*will likely be lower as some may claim the tax credit.
|Franchise Tax Filing Dates change, move authority to DFA, no penalty on closing a business.||Administrative Cost increase:
$630,000 one time
|State Guidelines on Assessing Exempt Property||Neutral||Unknown|
|Index Fuel Taxes – indexing based on inflation rates of construction costs. Minimum of current year rate, max at 3% over the tax rate of previous year.||INCREASE||DFA unable to provide estimate but with built in potential for 3% increase each year would be substantial tax increase.|
|Road User Fee for Electric and Hybrid Vehicles
$184 – election vehicles
$90 – hybrid vehicles
*Using updated estimate from actual number of registered electric/hybrid cars
Total Tax Increase for next fiscal year: $55.3 million
Total Tax Decreases for next fiscal year: up to $379.5 million
Total Net Tax Cut If All Proposals Implemented in first year: $324.2 million
Although over $55 million in tax increases were proposed by the tax task force, their tax cuts resulted in an overall net tax reduction of $342.2 million.
At the end of the second day chairman Jim Hendren, who is the Governor’s nephew, did caution task force members about the large amount of proposed tax cuts being implemented all at once. He asked DFA to put together a proposal that would break down what if they just did a $50 million net cut in the first year versus $100 million up to $200 million. Previously a cap of around $200 million had been discussed.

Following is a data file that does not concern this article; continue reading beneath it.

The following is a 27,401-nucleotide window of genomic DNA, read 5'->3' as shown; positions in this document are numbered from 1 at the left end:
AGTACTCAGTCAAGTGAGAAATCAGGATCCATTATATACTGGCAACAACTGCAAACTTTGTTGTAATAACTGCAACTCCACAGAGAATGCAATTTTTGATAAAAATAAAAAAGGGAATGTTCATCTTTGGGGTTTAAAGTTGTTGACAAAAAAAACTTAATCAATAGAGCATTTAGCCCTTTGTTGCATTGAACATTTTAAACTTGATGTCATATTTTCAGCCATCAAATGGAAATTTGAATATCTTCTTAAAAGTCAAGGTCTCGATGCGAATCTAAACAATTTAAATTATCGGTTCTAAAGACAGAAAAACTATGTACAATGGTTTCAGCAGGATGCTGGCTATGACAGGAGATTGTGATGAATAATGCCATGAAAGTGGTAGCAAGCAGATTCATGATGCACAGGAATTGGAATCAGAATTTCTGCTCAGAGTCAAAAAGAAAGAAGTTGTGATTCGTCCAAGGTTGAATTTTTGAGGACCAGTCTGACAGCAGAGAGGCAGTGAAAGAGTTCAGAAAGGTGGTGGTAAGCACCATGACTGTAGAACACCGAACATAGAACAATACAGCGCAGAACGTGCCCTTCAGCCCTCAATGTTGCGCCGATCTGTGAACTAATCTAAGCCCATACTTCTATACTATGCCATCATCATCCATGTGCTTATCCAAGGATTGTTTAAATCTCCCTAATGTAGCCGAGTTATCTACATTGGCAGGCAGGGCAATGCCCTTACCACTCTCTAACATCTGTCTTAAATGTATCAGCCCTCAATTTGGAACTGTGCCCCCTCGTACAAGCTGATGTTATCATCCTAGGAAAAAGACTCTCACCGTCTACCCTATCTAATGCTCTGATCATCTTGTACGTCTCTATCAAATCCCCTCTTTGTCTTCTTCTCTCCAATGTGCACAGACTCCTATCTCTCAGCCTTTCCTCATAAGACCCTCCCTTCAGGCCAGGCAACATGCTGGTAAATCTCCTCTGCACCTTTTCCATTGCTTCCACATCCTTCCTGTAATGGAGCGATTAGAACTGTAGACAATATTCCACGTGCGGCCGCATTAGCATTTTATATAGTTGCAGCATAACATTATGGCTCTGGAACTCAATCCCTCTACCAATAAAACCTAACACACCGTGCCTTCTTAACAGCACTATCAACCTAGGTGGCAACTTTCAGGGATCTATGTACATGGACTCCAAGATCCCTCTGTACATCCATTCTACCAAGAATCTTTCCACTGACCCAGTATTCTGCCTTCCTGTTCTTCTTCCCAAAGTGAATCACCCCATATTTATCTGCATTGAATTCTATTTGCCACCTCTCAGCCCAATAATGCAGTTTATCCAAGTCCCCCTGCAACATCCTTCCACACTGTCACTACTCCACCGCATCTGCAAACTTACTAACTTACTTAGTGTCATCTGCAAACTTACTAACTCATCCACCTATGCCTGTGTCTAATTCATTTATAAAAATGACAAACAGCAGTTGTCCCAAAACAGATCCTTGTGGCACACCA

DFA officials also cautioned legislators specifically mentioning the increased amount the state would have to pay under the Obamacare Medicaid Expansion program called Arkansas Works. Mention of the long-planned phase in of the grocery sales tax cut also came up at this time.
Nicole Kaeding of the Tax Foundation analyzed the final report proposal against the “business tax climate index” that measures business friendliness of state tax policies. Her analysis showed that if the tax task force fully implemented their report it would result in Arkansas moving from 39th overall in business tax climate to 36th overall. This improvement is entirely tied the improvements on the corporate income tax rate as the other subcomponents did not change with the proposed reforms.
Tax Foundation Business Tax Climate Index Changes
Kaeding went into detail on how Arkansas could implement tax triggers to ensure ongoing tax relief to Arkansans as the economy continues to grow. The triggers would automatically reduce the income tax rates when specific revenue growth targets are hit.
Kaeding also analyzed how the tax task force could possibly enact the full 2-4-5.9/6.5 plan through both phases at the same time. Her recommendation involved removing the inventory tax cut/credit proposal while fully implementing the income tax cuts. While still accounting for the tax increases, her projection was a NET $203 million tax cut.
Although the tax task force approved their “final” report for submission to the House Speaker, Governor, and President Pro Tem, chairman Hendren stated it would be a dynamic document with changes over the coming months. He also mentioned that the Bureau of Legislative Research would begin drafting bills based on the proposals.
The committee voted to send the new 2-4-5.9/6.5 plan for dynamic scoring and for further analysis from the Tax Foundation. The tax task force will meet again in September.